αdeviation=G(Ylateral)×αtheoretical deviation

The average turning angle of the steering wheels is equal to the sum of the Ackerman angle and the average deviation angle of the tires:


αsteering wheelsAckermandeviation

There is a relationship between the absolute angular position of the steering wheel and the turning angle of the steering wheels, characteristic of each vehicle model. This relationship is provided in a table stored in non-volatile memory in the computer.


θabsolute steering wheel=fsteering wheels) therefore


θestimated steering wheel=fsteering wheels)

Block B performs the calculation of the understeering ratio. The information on the wheel speeds 15 is provided periodically by the ABS computer 16 to the electric power steering computer 11 on the vehicle's multiplexed Controller Area Network (CAN) network. The ABS computer 16 calculates the wheel speeds 15 by processing signals coming from the sensors of each wheel 15.

When the driving conditions are met (limited slip and drift), the instantaneous estimated theoretical position is substantially equal to the real absolute position of the steering wheel 3, and it is under these conditions that the resolver 14 associated with the electric power steering is recalibrated and becomes equivalent to a multi-turn, single-turn, or relative absolute angle sensor 12 incorporated into the electric power steering.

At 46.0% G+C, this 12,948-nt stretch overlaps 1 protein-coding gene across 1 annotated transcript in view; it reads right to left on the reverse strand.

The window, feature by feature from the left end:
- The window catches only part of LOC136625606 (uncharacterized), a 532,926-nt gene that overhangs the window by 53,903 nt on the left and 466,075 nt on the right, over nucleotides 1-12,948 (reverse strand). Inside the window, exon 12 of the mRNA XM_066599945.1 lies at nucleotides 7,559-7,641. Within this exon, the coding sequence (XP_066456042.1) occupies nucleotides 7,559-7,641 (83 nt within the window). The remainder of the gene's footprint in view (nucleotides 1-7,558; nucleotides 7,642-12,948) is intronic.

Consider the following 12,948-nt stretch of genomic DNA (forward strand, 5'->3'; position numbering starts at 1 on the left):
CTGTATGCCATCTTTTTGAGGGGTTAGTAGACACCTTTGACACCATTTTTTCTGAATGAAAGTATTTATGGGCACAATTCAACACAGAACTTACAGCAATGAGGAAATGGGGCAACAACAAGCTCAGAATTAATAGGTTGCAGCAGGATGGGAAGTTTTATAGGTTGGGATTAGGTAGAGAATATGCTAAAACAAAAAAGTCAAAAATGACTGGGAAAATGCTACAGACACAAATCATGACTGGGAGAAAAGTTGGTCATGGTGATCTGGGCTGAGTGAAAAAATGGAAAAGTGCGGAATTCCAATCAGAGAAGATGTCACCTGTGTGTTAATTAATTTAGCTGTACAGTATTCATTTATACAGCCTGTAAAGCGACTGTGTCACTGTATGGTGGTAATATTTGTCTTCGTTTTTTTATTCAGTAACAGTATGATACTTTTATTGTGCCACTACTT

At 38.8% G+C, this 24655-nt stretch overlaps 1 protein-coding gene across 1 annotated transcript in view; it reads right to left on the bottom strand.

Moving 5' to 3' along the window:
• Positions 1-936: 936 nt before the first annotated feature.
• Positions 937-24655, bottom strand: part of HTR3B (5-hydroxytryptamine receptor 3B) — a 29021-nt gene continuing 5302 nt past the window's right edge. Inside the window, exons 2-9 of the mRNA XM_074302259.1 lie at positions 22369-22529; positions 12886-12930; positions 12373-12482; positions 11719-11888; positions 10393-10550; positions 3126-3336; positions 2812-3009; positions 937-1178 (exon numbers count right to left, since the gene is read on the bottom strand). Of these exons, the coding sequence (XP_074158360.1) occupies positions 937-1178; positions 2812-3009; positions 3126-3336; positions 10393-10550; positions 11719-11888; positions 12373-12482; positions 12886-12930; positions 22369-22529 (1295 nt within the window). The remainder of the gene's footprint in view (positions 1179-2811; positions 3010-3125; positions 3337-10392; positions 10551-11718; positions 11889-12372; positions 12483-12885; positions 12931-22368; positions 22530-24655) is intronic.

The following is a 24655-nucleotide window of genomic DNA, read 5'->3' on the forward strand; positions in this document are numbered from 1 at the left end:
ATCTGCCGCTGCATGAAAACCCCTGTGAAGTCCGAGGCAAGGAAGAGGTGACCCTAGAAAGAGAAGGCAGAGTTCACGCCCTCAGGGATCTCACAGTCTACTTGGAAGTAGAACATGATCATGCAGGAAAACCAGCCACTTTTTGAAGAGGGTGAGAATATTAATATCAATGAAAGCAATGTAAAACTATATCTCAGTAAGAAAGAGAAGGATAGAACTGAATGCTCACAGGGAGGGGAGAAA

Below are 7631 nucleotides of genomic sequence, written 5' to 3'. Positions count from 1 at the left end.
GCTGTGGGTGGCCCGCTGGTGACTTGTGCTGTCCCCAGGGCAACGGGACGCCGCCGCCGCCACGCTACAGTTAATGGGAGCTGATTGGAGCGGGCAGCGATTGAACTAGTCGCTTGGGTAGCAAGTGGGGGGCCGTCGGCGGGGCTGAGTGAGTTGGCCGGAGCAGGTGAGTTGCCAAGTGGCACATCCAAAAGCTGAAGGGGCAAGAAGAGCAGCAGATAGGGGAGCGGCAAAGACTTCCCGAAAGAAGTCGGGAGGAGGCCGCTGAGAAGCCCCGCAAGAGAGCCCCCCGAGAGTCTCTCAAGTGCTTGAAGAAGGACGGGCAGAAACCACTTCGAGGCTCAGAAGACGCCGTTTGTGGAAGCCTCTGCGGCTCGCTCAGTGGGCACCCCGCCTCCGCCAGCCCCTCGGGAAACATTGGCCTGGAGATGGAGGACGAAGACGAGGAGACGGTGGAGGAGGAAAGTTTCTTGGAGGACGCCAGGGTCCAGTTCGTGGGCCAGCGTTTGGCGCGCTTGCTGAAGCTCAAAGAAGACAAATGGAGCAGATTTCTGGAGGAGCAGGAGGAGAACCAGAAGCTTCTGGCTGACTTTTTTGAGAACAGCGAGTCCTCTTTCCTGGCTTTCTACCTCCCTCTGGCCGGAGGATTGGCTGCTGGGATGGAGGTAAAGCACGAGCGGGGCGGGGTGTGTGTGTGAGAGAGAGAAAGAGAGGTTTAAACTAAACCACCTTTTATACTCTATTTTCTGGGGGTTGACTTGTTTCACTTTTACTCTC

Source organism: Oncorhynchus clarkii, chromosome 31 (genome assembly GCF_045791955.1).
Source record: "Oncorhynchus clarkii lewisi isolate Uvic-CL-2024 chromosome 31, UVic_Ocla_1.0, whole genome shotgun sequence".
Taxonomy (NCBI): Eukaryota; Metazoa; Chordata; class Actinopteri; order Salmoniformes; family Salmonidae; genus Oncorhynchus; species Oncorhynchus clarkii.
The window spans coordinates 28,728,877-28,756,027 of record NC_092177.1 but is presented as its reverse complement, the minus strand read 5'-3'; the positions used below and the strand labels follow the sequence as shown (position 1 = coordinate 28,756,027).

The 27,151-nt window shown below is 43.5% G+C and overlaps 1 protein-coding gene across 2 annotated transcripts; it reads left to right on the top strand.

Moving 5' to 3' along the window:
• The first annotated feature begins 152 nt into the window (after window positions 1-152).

When the loss of traction of one of the vehicle's two axle systems (front or rear) becomes significant, a deviation appears between the position of the steering wheel 3, either measured by an angle sensor 12 or calculated from the position of the motor 9 of the electric power steering, and the instantaneous estimated theoretical position.

This deviation makes it possible to determine the understeering ratio to determine whether the vehicle is understeering or oversteering.

This understeering ratio is only the ratio of the real absolute steering wheel angle and the instantaneous estimated steering wheel angle.

τ=θrealsteeringwheelθestimatedsteeringwheel

Block C corrects the assistance torque. From the understeering ratio, it is possible to correct the assistance torque according to the dynamic driving conditions without outside indications, e.g. from the ESP.

A predefined neutral zone makes it possible to determine the authorized deviation tolerance before triggering a corrective torque. Beyond that neutral zone, a corrective torque can be calculated, in proportion to the trajectory deviation.

In that case, a torque limiter makes it possible to keep the corrective torque in an acceptable range. In particular, the corrective torque must be felt, but it must not prevent maneuvers to the left, as to the right, irrespective of the circumstances.

When the corrective torque is zero, the electric assistance motor torque is applied according to the original assistance laws.

When the corrective torque is not zero, the torques at the input and output of the assistance laws are modified, so that the steering wheel torque is increased by the value of the corrective torque.

Of course, the invention is not limited solely to the embodiment described above as an example; on the contrary, it encompasses all alternative embodiments of this method. In particular, it would not be beyond the scope of the invention if the information on the wheel speeds were provided indirectly by the ABS computer 16 via the computer of another system using that information, such as the ESP system's computer.